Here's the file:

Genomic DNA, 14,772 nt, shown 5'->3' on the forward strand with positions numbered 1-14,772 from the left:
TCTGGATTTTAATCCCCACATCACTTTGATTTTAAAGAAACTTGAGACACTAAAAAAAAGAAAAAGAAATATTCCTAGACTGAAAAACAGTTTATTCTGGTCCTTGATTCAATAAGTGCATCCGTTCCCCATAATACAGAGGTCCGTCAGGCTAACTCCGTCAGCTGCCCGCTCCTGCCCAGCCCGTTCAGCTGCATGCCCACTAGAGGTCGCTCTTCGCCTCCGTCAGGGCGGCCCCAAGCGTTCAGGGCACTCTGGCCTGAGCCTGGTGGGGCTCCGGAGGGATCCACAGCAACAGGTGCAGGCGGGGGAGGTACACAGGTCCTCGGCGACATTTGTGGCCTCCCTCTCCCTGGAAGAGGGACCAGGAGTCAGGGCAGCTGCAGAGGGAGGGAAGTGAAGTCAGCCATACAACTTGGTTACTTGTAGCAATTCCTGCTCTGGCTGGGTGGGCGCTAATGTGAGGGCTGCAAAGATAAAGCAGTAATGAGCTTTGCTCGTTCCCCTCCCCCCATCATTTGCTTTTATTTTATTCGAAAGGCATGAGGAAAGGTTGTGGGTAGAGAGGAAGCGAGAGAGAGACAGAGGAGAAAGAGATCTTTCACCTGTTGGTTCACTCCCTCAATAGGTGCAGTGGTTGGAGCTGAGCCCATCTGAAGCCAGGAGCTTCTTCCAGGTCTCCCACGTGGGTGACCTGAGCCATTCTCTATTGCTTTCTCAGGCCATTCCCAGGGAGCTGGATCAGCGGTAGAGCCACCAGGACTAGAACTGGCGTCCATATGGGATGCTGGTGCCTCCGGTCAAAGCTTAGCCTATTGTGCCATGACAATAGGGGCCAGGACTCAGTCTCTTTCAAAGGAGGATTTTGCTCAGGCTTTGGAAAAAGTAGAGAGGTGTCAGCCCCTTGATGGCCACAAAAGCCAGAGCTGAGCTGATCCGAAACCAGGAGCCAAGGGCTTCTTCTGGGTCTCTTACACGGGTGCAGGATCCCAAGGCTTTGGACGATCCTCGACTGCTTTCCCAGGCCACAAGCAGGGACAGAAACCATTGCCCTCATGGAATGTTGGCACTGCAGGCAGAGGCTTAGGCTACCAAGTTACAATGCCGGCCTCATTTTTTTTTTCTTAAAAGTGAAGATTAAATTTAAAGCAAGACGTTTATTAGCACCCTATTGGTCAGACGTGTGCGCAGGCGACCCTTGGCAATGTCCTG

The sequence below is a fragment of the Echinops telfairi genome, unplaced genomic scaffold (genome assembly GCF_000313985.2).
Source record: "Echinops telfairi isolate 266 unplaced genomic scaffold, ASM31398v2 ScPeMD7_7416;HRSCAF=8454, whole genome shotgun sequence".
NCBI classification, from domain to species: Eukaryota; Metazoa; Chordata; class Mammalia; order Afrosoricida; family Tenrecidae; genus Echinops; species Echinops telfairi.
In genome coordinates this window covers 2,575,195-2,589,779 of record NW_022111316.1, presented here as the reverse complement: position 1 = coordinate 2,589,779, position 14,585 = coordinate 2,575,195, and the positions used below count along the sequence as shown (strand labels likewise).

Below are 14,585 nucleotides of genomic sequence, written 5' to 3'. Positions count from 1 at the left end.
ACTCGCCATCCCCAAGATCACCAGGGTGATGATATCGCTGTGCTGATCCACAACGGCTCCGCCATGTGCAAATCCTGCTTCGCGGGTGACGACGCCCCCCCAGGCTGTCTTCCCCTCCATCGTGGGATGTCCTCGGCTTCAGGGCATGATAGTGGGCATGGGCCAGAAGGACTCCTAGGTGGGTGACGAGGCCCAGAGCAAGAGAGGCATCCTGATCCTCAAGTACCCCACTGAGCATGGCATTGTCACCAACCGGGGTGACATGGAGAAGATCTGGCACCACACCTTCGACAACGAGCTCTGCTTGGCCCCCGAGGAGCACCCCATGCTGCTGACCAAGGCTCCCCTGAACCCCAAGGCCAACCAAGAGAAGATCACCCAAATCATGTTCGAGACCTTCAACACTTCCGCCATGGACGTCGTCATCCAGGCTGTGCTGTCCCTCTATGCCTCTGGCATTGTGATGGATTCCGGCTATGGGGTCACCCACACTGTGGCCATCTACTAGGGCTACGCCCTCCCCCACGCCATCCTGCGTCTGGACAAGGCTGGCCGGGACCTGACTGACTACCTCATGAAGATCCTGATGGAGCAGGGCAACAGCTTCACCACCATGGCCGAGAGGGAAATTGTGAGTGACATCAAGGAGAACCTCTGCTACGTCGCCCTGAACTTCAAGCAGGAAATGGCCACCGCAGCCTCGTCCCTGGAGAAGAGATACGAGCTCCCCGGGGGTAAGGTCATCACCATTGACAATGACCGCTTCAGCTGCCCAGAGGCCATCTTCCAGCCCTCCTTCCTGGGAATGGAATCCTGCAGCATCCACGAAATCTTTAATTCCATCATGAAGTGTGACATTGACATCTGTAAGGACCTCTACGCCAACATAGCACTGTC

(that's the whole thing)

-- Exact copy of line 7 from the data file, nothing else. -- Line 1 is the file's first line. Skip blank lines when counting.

Below are 14,585 nucleotides of genomic sequence, written 5' to 3'. Positions count from 1 at the left end.